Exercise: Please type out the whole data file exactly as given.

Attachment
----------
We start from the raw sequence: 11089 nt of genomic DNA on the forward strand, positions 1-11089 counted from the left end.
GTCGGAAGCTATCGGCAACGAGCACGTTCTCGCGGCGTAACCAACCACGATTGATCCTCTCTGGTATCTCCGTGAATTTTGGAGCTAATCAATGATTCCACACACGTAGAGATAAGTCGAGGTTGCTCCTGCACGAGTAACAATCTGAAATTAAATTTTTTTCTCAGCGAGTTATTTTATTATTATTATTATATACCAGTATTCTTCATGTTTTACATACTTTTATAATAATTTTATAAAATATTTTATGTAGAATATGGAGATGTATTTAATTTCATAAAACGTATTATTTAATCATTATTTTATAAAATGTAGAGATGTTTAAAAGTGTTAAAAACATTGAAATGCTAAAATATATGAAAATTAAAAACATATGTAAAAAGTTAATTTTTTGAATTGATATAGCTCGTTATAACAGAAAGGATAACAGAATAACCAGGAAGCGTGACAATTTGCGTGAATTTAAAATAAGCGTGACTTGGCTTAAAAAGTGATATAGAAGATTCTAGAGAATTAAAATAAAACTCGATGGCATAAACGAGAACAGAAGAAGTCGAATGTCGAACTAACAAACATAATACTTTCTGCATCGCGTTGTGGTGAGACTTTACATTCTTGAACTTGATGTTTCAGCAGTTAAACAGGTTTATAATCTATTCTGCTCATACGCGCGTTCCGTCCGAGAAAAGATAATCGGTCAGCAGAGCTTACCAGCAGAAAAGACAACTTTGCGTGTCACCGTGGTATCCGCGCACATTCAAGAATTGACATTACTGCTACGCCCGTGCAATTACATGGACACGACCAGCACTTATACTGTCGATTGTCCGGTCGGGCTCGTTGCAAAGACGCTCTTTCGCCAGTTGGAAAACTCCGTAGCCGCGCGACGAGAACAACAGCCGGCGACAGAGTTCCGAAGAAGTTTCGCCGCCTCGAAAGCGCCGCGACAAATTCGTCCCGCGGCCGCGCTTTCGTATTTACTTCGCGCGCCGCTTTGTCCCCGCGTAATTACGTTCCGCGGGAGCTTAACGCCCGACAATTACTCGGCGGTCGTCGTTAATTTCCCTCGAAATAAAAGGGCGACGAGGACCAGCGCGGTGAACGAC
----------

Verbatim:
We start from the raw sequence: 11089 nt of genomic DNA on the forward strand, positions 1-11089 counted from the left end.
GTCGGAAGCTATCGGCAACGAGCACGTTCTCGCGGCGTAACCAACCACGATTGATCCTCTCTGGTATCTCCGTGAATTTTGGAGCTAATCAATGATTCCACACACGTAGAGATAAGTCGAGGTTGCTCCTGCACGAGTAACAATCTGAAATTAAATTTTTTTCTCAGCGAGTTATTTTATTATTATTATTATATACCAGTATTCTTCATGTTTTACATACTTTTATAATAATTTTATAAAATATTTTATGTAGAATATGGAGATGTATTTAATTTCATAAAACGTATTATTTAATCATTATTTTATAAAATGTAGAGATGTTTAAAAGTGTTAAAAACATTGAAATGCTAAAATATATGAAAATTAAAAACATATGTAAAAAGTTAATTTTTTGAATTGATATAGCTCGTTATAACAGAAAGGATAACAGAATAACCAGGAAGCGTGACAATTTGCGTGAATTTAAAATAAGCGTGACTTGGCTTAAAAAGTGATATAGAAGATTCTAGAGAATTAAAATAAAACTCGATGGCATAAACGAGAACAGAAGAAGTCGAATGTCGAACTAACAAACATAATACTTTCTGCATCGCGTTGTGGTGAGACTTTACATTCTTGAACTTGATGTTTCAGCAGTTAAACAGGTTTATAATCTATTCTGCTCATACGCGCGTTCCGTCCGAGAAAAGATAATCGGTCAGCAGAGCTTACCAGCAGAAAAGACAACTTTGCGTGTCACCGTGGTATCCGCGCACATTCAAGAATTGACATTACTGCTACGCCCGTGCAATTACATGGACACGACCAGCACTTATACTGTCGATTGTCCGGTCGGGCTCGTTGCAAAGACGCTCTTTCGCCAGTTGGAAAACTCCGTAGCCGCGCGACGAGAACAACAGCCGGCGACAGAGTTCCGAAGAAGTTTCGCCGCCTCGAAAGCGCCGCGACAAATTCGTCCCGCGGCCGCGCTTTCGTATTTACTTCGCGCGCCGCTTTGTCCCCGCGTAATTACGTTCCGCGGGAGCTTAACGCCCGACAATTACTCGGCGGTCGTCGTTAATTTCCCTCGAAATAAAAGGGCGACGAGGACCAGCGCGGTGAACGAC